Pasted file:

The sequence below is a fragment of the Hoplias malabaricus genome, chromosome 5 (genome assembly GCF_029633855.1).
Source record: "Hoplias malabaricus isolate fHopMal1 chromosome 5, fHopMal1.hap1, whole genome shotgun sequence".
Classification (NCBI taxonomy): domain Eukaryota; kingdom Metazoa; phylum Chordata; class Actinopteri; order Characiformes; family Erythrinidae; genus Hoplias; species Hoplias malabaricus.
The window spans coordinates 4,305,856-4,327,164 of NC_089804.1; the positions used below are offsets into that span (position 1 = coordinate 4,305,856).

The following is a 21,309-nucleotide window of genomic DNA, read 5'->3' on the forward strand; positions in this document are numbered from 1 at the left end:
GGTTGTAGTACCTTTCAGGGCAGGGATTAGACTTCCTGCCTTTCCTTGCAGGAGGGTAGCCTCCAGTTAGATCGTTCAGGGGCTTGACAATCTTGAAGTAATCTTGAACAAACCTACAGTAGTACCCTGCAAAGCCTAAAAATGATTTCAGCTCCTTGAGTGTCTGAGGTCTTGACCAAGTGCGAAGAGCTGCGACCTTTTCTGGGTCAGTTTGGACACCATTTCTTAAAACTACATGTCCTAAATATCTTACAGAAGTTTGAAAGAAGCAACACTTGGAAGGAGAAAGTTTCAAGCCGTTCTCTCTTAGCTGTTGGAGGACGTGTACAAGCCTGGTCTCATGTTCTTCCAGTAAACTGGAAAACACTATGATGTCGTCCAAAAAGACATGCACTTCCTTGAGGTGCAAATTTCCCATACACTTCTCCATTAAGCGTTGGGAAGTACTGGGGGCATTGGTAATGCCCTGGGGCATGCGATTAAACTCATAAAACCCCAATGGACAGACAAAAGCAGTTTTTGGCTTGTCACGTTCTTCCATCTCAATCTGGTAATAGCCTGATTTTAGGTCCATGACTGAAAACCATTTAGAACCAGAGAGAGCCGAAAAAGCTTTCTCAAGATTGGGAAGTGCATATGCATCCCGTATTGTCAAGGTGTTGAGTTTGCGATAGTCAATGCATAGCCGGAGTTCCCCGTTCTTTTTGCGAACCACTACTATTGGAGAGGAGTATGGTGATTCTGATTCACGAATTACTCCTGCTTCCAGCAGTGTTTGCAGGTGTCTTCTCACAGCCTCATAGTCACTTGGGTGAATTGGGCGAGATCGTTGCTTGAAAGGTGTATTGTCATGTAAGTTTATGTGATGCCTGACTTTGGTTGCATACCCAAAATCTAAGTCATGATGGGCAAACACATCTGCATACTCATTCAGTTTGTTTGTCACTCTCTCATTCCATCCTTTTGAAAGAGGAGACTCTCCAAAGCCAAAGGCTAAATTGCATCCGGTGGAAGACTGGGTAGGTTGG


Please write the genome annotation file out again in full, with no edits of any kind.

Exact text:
The sequence below is a fragment of the Hoplias malabaricus genome, chromosome 5 (genome assembly GCF_029633855.1).
Source record: "Hoplias malabaricus isolate fHopMal1 chromosome 5, fHopMal1.hap1, whole genome shotgun sequence".
Classification (NCBI taxonomy): domain Eukaryota; kingdom Metazoa; phylum Chordata; class Actinopteri; order Characiformes; family Erythrinidae; genus Hoplias; species Hoplias malabaricus.
The window spans coordinates 4,305,856-4,327,164 of NC_089804.1; the positions used below are offsets into that span (position 1 = coordinate 4,305,856).

The following is a 21,309-nucleotide window of genomic DNA, read 5'->3' on the forward strand; positions in this document are numbered from 1 at the left end:
GGTTGTAGTACCTTTCAGGGCAGGGATTAGACTTCCTGCCTTTCCTTGCAGGAGGGTAGCCTCCAGTTAGATCGTTCAGGGGCTTGACAATCTTGAAGTAATCTTGAACAAACCTACAGTAGTACCCTGCAAAGCCTAAAAATGATTTCAGCTCCTTGAGTGTCTGAGGTCTTGACCAAGTGCGAAGAGCTGCGACCTTTTCTGGGTCAGTTTGGACACCATTTCTTAAAACTACATGTCCTAAATATCTTACAGAAGTTTGAAAGAAGCAACACTTGGAAGGAGAAAGTTTCAAGCCGTTCTCTCTTAGCTGTTGGAGGACGTGTACAAGCCTGGTCTCATGTTCTTCCAGTAAACTGGAAAACACTATGATGTCGTCCAAAAAGACATGCACTTCCTTGAGGTGCAAATTTCCCATACACTTCTCCATTAAGCGTTGGGAAGTACTGGGGGCATTGGTAATGCCCTGGGGCATGCGATTAAACTCATAAAACCCCAATGGACAGACAAAAGCAGTTTTTGGCTTGTCACGTTCTTCCATCTCAATCTGGTAATAGCCTGATTTTAGGTCCATGACTGAAAACCATTTAGAACCAGAGAGAGCCGAAAAAGCTTTCTCAAGATTGGGAAGTGCATATGCATCCCGTATTGTCAAGGTGTTGAGTTTGCGATAGTCAATGCATAGCCGGAGTTCCCCGTTCTTTTTGCGAACCACTACTATTGGAGAGGAGTATGGTGATTCTGATTCACGAATTACTCCTGCTTCCAGCAGTGTTTGCAGGTGTCTTCTCACAGCCTCATAGTCACTTGGGTGAATTGGGCGAGATCGTTGCTTGAAAGGTGTATTGTCATGTAAGTTTATGTGATGCCTGACTTTGGTTGCATACCCAAAATCTAAGTCATGATGGGCAAACACATCTGCATACTCATTCAGTTTGTTTGTCACTCTCTCATTCCATCCTTTTGAAAGAGGAGACTCTCCAAAGCCAAAGGCTAAATTGCATCCGGTGGAAGACTGGGTAGGTTGG